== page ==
Flood Potential Outlook
Issued by NWS Albany, NY

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FGUS71 KALY 212316 RRA

Winter/Spring Flood Potential Outlook
National Weather Service Albany NY
716 PM EST Thu Mar 21 2019

...Flood threat is above normal for the rest of the winter/spring
for rivers fed by the Adirondacks and southern Green Mountains

The spring flood threat is above normal across the northern half of
the outlook area due to significant snowpack (still accumulating!).
Elsewhere, generally south of I-90, the spring flood threat is

A map of the flood potential outlook can be found at:
http://www.weather.gov/nerfc/springfloodpotential This map does not
address the potential for ice jam flooding.

This is the sixth in a series of hydrologic outlooks issued by the
National Weather Service every two weeks...which refers to the
potential for flooding across eastern New York State, southern
Vermont, Berkshire County Massachusetts and Litchfield County
Connecticut. The major river basins in this area are the Hudson,
Mohawk and Housatonic.

This outlook is valid for the two-week period from March 21st to
April 4th.


Snow depths south of I-90 across the outlook area are hydrologically
insignificant at this time. In the Adirondack Mountains of New York
and similarly in the Green Mountains of Vermont, snow depth ranges
from a few inches up to nearly three feet; liquid equivalents range
from an inch to nearly a foot. Snow estimates in the Adirondacks are
currently a moving target as significant snowfall is forecast
through the first weekend of the outlook period.


According to U.S. Geological Survey (USGS) streamgages, 28 day
streamflow averages across western New England and eastern New York
are near normal.


Some river ice remains in place on the upper Hudson River, however
large sections of the river are showing large open channels, a
promising development for continued slow melt-out of river ice. The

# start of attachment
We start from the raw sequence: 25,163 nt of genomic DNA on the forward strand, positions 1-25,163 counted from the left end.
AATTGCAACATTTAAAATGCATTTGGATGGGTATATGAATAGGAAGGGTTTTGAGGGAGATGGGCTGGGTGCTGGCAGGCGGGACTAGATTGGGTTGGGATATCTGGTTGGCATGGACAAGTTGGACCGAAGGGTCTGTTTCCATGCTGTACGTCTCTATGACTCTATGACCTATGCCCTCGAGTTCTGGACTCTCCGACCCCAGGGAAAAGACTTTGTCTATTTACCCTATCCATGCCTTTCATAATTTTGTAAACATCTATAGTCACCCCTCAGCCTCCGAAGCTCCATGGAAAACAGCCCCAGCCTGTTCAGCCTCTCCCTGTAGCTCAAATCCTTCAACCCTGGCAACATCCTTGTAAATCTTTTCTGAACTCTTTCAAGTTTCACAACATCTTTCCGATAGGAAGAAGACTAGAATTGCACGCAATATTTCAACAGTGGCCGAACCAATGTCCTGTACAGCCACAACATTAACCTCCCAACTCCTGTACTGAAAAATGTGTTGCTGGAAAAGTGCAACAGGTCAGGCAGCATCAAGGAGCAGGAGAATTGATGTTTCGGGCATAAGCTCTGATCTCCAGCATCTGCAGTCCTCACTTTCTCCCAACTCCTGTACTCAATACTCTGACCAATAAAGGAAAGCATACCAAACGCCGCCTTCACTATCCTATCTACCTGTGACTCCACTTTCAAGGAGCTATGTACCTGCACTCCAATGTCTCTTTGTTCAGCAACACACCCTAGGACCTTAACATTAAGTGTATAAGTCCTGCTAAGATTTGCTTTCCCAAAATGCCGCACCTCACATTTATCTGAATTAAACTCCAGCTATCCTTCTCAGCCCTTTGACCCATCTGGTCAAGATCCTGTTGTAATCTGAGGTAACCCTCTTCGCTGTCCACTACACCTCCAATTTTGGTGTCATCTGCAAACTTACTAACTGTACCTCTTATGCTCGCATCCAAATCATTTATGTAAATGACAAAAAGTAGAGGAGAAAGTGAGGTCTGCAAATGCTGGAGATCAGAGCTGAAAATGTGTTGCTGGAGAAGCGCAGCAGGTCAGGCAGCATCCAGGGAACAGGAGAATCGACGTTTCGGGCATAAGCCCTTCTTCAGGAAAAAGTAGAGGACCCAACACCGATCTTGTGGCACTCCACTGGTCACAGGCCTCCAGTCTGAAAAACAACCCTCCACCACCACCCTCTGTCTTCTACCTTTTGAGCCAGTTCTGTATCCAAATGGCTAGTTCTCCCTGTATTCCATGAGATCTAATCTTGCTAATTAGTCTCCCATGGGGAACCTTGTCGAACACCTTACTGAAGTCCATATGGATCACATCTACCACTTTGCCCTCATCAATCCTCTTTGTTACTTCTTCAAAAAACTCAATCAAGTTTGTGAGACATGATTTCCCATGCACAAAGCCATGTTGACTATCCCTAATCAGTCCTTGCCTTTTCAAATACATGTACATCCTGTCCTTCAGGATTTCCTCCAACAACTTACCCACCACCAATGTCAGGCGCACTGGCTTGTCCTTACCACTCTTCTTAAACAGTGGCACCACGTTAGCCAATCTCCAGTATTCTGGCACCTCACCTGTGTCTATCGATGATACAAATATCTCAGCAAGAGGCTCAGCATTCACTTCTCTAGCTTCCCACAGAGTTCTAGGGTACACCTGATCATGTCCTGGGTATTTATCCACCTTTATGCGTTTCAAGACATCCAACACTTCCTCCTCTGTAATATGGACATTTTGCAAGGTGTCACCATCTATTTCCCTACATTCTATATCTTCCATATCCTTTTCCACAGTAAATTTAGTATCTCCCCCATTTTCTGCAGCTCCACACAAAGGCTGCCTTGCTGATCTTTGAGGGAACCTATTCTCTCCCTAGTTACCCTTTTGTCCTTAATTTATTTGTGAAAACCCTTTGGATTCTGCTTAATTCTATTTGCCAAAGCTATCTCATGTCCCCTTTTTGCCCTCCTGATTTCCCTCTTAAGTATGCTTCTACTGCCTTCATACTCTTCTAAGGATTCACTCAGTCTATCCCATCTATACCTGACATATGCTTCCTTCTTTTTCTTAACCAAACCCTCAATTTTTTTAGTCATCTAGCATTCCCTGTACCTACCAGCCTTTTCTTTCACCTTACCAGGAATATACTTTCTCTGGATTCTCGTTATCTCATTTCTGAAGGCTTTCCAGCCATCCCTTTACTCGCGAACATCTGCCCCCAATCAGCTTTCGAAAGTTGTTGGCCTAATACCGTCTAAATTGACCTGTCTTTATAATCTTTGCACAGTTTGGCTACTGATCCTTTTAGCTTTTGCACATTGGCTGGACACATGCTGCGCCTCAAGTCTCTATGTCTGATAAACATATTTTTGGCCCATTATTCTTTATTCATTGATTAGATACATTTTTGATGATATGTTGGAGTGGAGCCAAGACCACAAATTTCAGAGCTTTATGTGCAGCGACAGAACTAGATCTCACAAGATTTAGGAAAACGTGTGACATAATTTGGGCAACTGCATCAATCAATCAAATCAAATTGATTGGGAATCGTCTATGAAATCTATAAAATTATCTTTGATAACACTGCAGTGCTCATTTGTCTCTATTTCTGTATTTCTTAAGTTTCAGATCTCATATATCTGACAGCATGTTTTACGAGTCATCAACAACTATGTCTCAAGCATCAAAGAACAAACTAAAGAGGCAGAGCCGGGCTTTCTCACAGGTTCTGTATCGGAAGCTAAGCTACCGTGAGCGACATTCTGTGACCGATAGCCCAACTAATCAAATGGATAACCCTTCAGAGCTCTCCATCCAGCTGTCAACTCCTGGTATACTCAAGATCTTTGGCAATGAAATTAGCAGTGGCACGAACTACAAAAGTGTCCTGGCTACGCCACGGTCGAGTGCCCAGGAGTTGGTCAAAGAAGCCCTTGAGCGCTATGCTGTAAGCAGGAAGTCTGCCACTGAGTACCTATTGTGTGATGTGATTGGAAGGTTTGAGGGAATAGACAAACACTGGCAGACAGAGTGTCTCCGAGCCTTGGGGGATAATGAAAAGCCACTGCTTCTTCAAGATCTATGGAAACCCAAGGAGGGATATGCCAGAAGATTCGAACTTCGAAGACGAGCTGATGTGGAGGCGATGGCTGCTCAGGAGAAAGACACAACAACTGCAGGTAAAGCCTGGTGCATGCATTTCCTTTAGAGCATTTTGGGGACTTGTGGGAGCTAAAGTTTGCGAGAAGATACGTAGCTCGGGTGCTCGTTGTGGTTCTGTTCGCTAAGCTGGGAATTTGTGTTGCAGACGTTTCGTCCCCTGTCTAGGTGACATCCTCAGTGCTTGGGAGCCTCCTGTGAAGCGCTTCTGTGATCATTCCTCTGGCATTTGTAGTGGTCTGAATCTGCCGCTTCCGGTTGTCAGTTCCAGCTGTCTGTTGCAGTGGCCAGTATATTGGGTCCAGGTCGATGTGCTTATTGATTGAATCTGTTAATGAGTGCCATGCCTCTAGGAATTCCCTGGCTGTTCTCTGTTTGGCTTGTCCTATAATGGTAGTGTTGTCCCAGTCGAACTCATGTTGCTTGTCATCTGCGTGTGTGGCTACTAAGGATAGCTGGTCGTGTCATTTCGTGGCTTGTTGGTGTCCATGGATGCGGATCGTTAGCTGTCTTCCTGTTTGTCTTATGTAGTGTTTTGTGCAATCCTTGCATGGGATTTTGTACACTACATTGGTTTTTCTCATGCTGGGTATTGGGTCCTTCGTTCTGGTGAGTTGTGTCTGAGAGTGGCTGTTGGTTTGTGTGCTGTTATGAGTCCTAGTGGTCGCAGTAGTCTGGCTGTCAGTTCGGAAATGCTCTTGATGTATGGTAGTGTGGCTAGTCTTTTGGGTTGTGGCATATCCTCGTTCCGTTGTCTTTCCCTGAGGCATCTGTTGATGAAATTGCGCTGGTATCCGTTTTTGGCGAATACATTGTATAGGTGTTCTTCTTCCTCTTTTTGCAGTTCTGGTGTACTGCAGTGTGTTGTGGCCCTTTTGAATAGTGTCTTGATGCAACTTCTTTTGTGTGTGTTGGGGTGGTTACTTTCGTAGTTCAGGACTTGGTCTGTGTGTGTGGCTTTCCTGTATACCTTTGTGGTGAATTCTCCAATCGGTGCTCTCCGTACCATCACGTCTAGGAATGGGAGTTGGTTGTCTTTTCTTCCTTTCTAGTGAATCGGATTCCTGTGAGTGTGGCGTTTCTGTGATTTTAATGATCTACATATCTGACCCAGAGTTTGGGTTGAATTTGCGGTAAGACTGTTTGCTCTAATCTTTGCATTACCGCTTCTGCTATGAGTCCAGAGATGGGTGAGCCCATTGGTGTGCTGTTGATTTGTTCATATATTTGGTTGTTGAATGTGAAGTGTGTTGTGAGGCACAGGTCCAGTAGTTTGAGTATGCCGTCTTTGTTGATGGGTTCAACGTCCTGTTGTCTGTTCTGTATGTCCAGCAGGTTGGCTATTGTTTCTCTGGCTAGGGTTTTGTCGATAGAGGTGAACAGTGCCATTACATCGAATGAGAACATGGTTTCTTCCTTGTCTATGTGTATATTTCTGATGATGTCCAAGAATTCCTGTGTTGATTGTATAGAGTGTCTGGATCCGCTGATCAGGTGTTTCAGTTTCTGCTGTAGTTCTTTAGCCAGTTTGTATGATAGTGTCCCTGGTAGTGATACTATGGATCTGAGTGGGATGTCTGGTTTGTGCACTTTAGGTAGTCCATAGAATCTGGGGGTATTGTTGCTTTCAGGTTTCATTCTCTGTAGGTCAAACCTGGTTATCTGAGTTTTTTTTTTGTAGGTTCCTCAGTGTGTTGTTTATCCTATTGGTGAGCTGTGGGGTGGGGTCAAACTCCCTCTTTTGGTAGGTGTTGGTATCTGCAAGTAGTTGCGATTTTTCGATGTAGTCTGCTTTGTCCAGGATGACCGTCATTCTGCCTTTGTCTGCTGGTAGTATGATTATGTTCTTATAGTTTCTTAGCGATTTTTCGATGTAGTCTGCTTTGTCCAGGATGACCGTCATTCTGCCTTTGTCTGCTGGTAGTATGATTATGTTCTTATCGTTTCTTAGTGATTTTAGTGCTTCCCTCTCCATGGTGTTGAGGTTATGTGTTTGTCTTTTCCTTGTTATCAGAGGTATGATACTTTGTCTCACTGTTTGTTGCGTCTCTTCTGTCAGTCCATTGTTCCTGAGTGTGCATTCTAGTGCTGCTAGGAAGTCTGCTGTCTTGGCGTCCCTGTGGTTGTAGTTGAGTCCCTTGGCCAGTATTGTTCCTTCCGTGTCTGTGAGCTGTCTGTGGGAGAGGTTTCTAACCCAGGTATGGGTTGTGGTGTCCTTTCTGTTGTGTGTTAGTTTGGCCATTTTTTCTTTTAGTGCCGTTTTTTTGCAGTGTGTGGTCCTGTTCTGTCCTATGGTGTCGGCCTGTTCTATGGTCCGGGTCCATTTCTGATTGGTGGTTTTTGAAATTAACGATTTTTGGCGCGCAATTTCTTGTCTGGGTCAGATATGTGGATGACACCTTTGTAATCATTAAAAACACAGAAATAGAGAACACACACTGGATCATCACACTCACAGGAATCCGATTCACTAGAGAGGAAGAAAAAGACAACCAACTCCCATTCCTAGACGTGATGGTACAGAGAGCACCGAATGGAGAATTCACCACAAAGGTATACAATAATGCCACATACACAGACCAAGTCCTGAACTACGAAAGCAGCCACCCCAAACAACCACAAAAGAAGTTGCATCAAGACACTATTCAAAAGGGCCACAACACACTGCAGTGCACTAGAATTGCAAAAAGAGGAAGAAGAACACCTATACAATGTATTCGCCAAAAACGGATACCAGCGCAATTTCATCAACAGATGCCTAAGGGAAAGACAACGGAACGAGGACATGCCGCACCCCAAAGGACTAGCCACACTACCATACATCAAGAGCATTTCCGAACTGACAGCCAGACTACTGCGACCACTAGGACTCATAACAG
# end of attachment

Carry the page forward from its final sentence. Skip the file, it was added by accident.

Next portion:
threat for ice jam flooding is diminishing but has not ended.


New York City Department of Environmental Protection (NYCDEP) water
supply reservoirs are at 93 percent of capacity, which is normal for
this time of year.

Hudson River Black River Regulating District reservoir levels in the
Upper Hudson/Sacandaga watershed are variable, with the Great
Sacandaga Lake at eight and a half feet above normal and Indian Lake
at over three feet below normal. In the Black River watershed, Sixth
Lake is two feet below historical averages while Stillwater
Reservoir and Old Forge are half a foot and a quarter foot below
normal, respectively.


The 6 to 10 day (for March 26 -30) outlook calls for below normal
temperatures and precipitation, while the 8 to 14 day outlook (March
28 - April 3) moderates back to near normal temperatures and
precipitation amounts look to increase with above normal
precipitation highlighted.


The spring flood threat is above normal across the northern half of
the outlook area due to significant snowpack (still accumulating!).
Elsewhere, generally south of I-90, the spring flood threat is

It is important to remember that heavy rain can cause flooding at
any time of year. Extended hydrologic information will be included
in the Hazardous Weather Outlook when necessary at

Observed and 3 day forecast river information can be found on our
web page at www.weather.gov/albany. Three to seven day ensemble
forecast information can be found at www.weather.gov/erh/mmefs.

The seventh Winter/Spring Flood Outlook is scheduled for Thursday,
April 4th.


For the latest updates...please visit our webpage at

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